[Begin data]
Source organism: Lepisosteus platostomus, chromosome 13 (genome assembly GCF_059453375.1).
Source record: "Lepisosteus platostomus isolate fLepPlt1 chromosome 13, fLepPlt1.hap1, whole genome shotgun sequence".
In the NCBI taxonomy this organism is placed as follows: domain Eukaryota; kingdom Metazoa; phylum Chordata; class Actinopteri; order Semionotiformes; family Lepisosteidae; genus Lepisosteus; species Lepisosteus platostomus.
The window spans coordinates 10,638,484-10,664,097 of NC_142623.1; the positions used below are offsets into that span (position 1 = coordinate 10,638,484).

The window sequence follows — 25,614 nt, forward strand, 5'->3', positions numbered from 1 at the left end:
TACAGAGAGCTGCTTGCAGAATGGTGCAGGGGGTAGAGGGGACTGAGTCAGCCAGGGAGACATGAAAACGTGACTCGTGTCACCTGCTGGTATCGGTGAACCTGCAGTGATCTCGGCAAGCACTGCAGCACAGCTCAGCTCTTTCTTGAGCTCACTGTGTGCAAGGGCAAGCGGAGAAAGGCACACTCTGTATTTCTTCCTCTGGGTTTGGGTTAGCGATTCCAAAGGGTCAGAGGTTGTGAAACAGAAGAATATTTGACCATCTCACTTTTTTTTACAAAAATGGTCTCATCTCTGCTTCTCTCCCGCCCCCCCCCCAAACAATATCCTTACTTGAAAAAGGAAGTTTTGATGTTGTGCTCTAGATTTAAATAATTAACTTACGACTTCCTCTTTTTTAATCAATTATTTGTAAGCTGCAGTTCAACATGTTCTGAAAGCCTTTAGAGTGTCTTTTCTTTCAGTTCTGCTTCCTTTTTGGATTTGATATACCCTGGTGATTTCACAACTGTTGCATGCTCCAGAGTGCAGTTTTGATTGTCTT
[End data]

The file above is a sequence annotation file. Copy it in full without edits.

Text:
Source organism: Lepisosteus platostomus, chromosome 13 (genome assembly GCF_059453375.1).
Source record: "Lepisosteus platostomus isolate fLepPlt1 chromosome 13, fLepPlt1.hap1, whole genome shotgun sequence".
In the NCBI taxonomy this organism is placed as follows: domain Eukaryota; kingdom Metazoa; phylum Chordata; class Actinopteri; order Semionotiformes; family Lepisosteidae; genus Lepisosteus; species Lepisosteus platostomus.
The window spans coordinates 10,638,484-10,664,097 of NC_142623.1; the positions used below are offsets into that span (position 1 = coordinate 10,638,484).

The window sequence follows — 25,614 nt, forward strand, 5'->3', positions numbered from 1 at the left end:
TACAGAGAGCTGCTTGCAGAATGGTGCAGGGGGTAGAGGGGACTGAGTCAGCCAGGGAGACATGAAAACGTGACTCGTGTCACCTGCTGGTATCGGTGAACCTGCAGTGATCTCGGCAAGCACTGCAGCACAGCTCAGCTCTTTCTTGAGCTCACTGTGTGCAAGGGCAAGCGGAGAAAGGCACACTCTGTATTTCTTCCTCTGGGTTTGGGTTAGCGATTCCAAAGGGTCAGAGGTTGTGAAACAGAAGAATATTTGACCATCTCACTTTTTTTTACAAAAATGGTCTCATCTCTGCTTCTCTCCCGCCCCCCCCCCAAACAATATCCTTACTTGAAAAAGGAAGTTTTGATGTTGTGCTCTAGATTTAAATAATTAACTTACGACTTCCTCTTTTTTAATCAATTATTTGTAAGCTGCAGTTCAACATGTTCTGAAAGCCTTTAGAGTGTCTTTTCTTTCAGTTCTGCTTCCTTTTTGGATTTGATATACCCTGGTGATTTCACAACTGTTGCATGCTCCAGAGTGCAGTTTTGATTGTCTT